I noticed on their flanks that they wore different colors. Some were marked with red paint, some blue, and others, of course, were green. There was local man parked there standing outside his truck. He was looking at the mountainside through a pair of binoculars. I asked if he was looking at anything particular. He replied, “I am looking at my sheep.”

I did not need binoculars to see that they were sheep, so I asked him “how do you know which ones are yours?” “By the color on their flanks,” he said.  “Mine are marked with red paint.” That is a different kind of shepherding I thought to myself, a long distance one at best.

Jesus tells us that he is the “good shepherd” who knows his own and they know him. There is an intimacy implied in his words that was absent as I watched and listened to the local shepherd standing next to me. I got the impression that for him, the sheep he was looking at through his binoculars were merely for profit.

An intimacy and caring that was absent in the so-called shepherds of Israel Jesus is addressing in today’s gospel who lacked compassion for those whom God had entrusted in their care. They had become corrupted by the authority God had given them to “pastor” his people and were in it for their own status and glory.

You and I may not be marked, as those sheep on the Irish mountainside were marked, but we are marked with the sign of the cross, an indelible mark that the world may not see, but one, which God always sees. God knows his own and they know him.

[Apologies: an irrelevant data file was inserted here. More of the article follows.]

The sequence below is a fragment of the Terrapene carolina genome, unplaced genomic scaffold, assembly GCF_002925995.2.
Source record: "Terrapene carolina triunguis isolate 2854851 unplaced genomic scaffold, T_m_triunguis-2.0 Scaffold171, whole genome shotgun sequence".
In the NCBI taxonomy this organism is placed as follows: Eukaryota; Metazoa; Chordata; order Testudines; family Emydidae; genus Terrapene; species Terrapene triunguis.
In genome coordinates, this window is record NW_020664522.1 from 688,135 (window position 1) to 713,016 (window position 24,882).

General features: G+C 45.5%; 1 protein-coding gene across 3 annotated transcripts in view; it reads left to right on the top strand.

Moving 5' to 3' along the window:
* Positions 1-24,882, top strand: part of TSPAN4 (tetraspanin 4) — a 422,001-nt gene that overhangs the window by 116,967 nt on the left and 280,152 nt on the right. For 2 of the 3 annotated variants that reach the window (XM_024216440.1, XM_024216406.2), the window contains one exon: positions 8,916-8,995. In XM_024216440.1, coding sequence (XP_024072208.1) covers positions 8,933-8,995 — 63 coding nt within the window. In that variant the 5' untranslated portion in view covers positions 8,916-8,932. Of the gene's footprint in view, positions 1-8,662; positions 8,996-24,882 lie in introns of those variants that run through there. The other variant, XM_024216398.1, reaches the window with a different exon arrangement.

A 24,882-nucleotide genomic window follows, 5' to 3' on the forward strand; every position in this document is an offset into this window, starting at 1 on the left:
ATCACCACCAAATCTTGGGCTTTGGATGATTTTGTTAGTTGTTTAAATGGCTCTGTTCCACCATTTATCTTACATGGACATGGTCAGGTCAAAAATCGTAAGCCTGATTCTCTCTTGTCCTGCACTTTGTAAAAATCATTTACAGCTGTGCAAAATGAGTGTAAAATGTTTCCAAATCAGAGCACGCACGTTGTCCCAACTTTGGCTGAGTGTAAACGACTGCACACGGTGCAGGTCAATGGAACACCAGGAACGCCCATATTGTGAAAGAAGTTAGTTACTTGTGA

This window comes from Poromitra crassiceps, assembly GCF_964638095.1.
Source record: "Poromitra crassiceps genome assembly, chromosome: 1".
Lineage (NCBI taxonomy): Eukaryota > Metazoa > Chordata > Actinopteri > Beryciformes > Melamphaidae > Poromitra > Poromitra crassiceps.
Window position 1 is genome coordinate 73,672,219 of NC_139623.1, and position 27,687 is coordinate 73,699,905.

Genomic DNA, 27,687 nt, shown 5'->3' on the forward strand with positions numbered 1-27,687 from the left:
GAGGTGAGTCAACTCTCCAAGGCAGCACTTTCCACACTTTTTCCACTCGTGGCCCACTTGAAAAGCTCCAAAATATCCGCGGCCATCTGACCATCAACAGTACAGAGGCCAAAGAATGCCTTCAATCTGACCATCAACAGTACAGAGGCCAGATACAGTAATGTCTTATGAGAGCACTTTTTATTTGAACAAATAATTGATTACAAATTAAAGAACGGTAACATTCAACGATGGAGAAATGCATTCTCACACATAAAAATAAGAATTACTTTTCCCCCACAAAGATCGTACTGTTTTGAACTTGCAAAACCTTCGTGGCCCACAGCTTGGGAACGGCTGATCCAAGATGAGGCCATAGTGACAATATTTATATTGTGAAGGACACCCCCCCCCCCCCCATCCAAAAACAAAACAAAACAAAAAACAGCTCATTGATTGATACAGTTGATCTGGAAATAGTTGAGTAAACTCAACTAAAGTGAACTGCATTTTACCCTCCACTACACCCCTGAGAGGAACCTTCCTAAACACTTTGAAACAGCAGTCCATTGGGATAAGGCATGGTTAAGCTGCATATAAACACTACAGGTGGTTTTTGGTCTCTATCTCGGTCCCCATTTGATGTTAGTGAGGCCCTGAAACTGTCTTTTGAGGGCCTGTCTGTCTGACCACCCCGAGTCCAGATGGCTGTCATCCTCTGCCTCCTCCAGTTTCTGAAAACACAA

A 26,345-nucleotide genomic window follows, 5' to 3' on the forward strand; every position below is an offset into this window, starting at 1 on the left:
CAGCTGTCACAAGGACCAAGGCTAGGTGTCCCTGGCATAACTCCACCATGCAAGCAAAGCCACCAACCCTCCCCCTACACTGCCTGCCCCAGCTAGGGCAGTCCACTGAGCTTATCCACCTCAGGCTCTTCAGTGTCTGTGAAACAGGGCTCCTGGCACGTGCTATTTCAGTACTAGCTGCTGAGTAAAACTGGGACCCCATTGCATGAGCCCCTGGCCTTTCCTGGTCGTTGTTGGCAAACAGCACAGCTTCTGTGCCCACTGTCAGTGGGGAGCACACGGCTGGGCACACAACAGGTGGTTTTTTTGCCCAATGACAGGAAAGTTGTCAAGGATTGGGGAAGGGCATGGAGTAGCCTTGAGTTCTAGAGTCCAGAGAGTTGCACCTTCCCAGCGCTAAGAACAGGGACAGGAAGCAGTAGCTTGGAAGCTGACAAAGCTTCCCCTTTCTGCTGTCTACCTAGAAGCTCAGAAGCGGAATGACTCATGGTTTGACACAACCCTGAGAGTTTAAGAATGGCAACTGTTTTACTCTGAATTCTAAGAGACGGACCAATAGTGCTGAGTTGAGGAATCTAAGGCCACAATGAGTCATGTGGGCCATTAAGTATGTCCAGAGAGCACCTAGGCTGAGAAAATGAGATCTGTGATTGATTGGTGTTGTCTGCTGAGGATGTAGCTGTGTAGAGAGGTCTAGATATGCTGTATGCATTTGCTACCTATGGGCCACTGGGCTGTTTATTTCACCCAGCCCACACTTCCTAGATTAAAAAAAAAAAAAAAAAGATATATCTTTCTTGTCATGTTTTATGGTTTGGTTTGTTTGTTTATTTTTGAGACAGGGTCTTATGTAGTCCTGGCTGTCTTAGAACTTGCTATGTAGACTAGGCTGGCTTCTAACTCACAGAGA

The second image that always comes to my mind when I read or hear this passage is a particular stain glass window in the South transept of Grace Church, Monroe.  As I used to stand addressing the people, I often found myself glancing over at it. It was both a visual inspiration and a vivid reminder that “there is salvation in no one else.”

It is a life size depiction of Jesus as the “good shepherd” with a flock of sheep following him. He has his pastoral staff in hand and a lamb over his shoulder, one that had been lost but is now found. An image is worth a thousand words as they say.

That image has always evoked two thoughts for me personally. I try to see myself and present myself as a shepherd, following his example. One who knows his people and are known by them. One who is willing, come what may, to protect them from “wolves” that would destroy their faith and scatter the flock. However, more often than not I relate to the lamb over the “good shepherd’s shoulder.

For as much as we may strive to live our lives following in His most blessed footsteps, we all go astray, and wander from the path of righteousness. It is the “good shepherd” who seeks us out and finds us, who leads us back to green pastures and restores our soul. As the Psalmist says, “For he is our God, and we are the people of his pasture and the sheep of his hand. (Ps 95.7)

What image does today’s passage evoke in you? How do you see Jesus? Do you see Him as the shepherd and guardian of your soul? We should, as the author of Acts reminds us, “there is salvation in no one else, for there is no other name under heaven given among mortals by which we must be saved.”